Mustang Consulting in New York

Jade is a junior dance major with a minor in psychology and is from Jacksonville, Florida. This summer, she is working with 11 other SMU dance and CCPA students, along with Dr. Maria Dixon, on a mustangconsulting project to help revitalize the Dance Theatre of Harlem’s touring company. Other Mustang Consultants will be adding their entries to this blog throughout the summer.

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This week has been a whirlwind

An update from mustangconsulting team member Sarah
(Sarah is a junior with a dance and CCPA double major.)

This week has been a whirlwind. Between finishing data collection and the start of the Dance Theatre of Harlem Summer Dance Intensive, our team has had its hands full.

Dance Theatre of Harlem Summer Dance Intensive
On Monday, anxious and bright-eyed, we arrived at Dance Theatre of Harlem for our first day of the summer dance intensive. The morning began with an orientation. Arthur Mitchell, the Artistic Director and Founder of DTH, enthusiastically addressed the room full of inquisitive parents and eager bun-heads. He is a charismatic and inspiring teacher, to say the least. After listening to him speak for 15 minutes, I learned more about dance and personal presentation than I often do after a grueling day of classes.

Mr. Mitchell set a tone for the intensive by explaining that being a dancer means adopting an attitude of poise and confidence. He explained this attitude as an “awareness of self.” He had us practice his point by facilitating an exercise in which he asked every student to boldly proclaim his/her name and hometown. “Speak up and sit tall in your chair!” he roared to a student who slumped shyly in his chair. “Say ‘I Am’ with authority!” Mr. Mitchell continued by insisting we approach our daily lives with this attitude, both in the classroom and merely walking down the street. “Dance is theatre. We are performers. If you do not present yourself with authority, how can you expect people to buy a ticket to watch you apologizing for yourself onstage?” Mr. Mitchell’s words of wisdom have remained etched in my mind through the week as I practice in dance class and as I self-correct my posture while sitting on the subway.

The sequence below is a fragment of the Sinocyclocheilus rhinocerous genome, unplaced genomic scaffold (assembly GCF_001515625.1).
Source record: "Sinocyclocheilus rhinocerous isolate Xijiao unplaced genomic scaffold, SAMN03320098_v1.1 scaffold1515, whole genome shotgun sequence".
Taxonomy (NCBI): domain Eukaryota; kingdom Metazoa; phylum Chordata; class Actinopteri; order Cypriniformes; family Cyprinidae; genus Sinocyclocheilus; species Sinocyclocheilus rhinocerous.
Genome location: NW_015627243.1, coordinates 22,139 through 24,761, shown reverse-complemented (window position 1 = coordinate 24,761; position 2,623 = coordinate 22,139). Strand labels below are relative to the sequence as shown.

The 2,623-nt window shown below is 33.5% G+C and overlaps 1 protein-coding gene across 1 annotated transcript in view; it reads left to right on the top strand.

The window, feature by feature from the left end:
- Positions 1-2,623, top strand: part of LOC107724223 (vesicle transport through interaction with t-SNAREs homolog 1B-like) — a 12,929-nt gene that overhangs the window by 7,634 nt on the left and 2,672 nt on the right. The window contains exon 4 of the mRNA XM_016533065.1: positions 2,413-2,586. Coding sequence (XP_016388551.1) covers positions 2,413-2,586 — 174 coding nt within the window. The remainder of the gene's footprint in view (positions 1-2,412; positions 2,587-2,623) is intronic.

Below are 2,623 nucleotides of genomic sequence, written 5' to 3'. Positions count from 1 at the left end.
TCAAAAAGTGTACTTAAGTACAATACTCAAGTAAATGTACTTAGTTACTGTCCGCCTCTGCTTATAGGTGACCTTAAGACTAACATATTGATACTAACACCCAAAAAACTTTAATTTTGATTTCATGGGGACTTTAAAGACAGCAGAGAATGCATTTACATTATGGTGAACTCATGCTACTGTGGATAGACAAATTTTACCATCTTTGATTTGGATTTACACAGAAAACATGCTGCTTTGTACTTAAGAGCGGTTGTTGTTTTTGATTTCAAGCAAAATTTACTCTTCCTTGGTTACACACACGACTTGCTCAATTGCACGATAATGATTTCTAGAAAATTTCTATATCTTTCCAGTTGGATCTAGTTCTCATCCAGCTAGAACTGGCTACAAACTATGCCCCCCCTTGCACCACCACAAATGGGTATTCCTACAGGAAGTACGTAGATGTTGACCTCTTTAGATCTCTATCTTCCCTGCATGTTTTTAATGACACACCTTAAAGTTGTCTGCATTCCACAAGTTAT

After arriving back at the dorms, Jessica, Jade and I spent the afternoon preparing our dance attire in accordance with the DTH dress code.
Because DTH predominately consists of black dancers, they require flesh-tone tights and shoes, breaking the ballet tradition of pink accoutrements. In one afternoon, Jessica’s bedroom floor transformed into a visual cacophony of brown and beige tights, spray cans, pointe shoes, ribbons, elastic, scissors, needles and thread! After I finished sewing, I proudly pranced around the room in my brand-new pointe shoes, seeking a critique from Jade and Jessica on my sewing job. They laughed as I exploited the nearby wall as a barre, practicing tends and relevs while awaiting their response.

Last Friday we had the unique opportunity to take a dance class taught by the legendary DTH prima ballerina, Virginia Johnson. I especially enjoyed taking Ms. Johnson’s class because she focused on the importance of developing artistry along with technique. “I want you to focus on your eyes this class,” she said, “Your eye focus communicates to the audience. Where are you looking? What are you communicating?” I found her insights a refreshing reminder, because I often become bogged down in class, focusing on my technique more than aspects of my performance.

DTH has made a huge impact on our dancing in only one week! With two weeks of the intensive remaining, I eagerly anticipate the continued opportunity for technical, artistic, and personal growth.

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